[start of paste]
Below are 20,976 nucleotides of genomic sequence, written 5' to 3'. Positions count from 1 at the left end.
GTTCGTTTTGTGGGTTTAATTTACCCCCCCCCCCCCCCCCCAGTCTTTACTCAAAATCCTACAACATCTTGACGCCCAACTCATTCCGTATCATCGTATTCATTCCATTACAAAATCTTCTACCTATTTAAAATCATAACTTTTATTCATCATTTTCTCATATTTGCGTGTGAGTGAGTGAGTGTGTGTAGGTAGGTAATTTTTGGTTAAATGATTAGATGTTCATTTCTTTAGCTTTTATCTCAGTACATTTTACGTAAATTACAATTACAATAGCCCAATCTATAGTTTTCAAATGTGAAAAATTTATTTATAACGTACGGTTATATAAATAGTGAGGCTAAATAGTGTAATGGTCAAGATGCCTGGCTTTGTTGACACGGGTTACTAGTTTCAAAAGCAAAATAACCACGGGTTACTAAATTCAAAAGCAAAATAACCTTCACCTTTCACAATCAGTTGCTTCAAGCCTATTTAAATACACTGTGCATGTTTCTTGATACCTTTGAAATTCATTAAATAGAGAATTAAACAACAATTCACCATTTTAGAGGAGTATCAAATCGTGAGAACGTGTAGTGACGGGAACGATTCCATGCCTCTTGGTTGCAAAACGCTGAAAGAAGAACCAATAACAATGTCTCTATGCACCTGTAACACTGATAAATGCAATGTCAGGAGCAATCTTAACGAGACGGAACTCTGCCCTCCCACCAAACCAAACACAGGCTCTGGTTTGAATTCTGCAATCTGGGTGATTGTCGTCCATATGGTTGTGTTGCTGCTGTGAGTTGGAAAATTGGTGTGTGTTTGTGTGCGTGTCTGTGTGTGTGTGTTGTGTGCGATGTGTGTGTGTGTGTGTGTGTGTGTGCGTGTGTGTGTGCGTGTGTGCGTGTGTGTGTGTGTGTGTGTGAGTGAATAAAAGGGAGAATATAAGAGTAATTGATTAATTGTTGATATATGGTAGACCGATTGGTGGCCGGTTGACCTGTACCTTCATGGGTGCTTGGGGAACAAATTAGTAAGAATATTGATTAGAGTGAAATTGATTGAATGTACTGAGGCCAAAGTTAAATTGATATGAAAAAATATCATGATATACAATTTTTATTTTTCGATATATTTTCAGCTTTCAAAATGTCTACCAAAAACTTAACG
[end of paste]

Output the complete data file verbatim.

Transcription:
Below are 20,976 nucleotides of genomic sequence, written 5' to 3'. Positions count from 1 at the left end.
GTTCGTTTTGTGGGTTTAATTTACCCCCCCCCCCCCCCCCCAGTCTTTACTCAAAATCCTACAACATCTTGACGCCCAACTCATTCCGTATCATCGTATTCATTCCATTACAAAATCTTCTACCTATTTAAAATCATAACTTTTATTCATCATTTTCTCATATTTGCGTGTGAGTGAGTGAGTGTGTGTAGGTAGGTAATTTTTGGTTAAATGATTAGATGTTCATTTCTTTAGCTTTTATCTCAGTACATTTTACGTAAATTACAATTACAATAGCCCAATCTATAGTTTTCAAATGTGAAAAATTTATTTATAACGTACGGTTATATAAATAGTGAGGCTAAATAGTGTAATGGTCAAGATGCCTGGCTTTGTTGACACGGGTTACTAGTTTCAAAAGCAAAATAACCACGGGTTACTAAATTCAAAAGCAAAATAACCTTCACCTTTCACAATCAGTTGCTTCAAGCCTATTTAAATACACTGTGCATGTTTCTTGATACCTTTGAAATTCATTAAATAGAGAATTAAACAACAATTCACCATTTTAGAGGAGTATCAAATCGTGAGAACGTGTAGTGACGGGAACGATTCCATGCCTCTTGGTTGCAAAACGCTGAAAGAAGAACCAATAACAATGTCTCTATGCACCTGTAACACTGATAAATGCAATGTCAGGAGCAATCTTAACGAGACGGAACTCTGCCCTCCCACCAAACCAAACACAGGCTCTGGTTTGAATTCTGCAATCTGGGTGATTGTCGTCCATATGGTTGTGTTGCTGCTGTGAGTTGGAAAATTGGTGTGTGTTTGTGTGCGTGTCTGTGTGTGTGTGTTGTGTGCGATGTGTGTGTGTGTGTGTGTGTGTGTGCGTGTGTGTGTGCGTGTGTGCGTGTGTGTGTGTGTGTGTGTGAGTGAATAAAAGGGAGAATATAAGAGTAATTGATTAATTGTTGATATATGGTAGACCGATTGGTGGCCGGTTGACCTGTACCTTCATGGGTGCTTGGGGAACAAATTAGTAAGAATATTGATTAGAGTGAAATTGATTGAATGTACTGAGGCCAAAGTTAAATTGATATGAAAAAATATCATGATATACAATTTTTATTTTTCGATATATTTTCAGCTTTCAAAATGTCTACCAAAAACTTAACG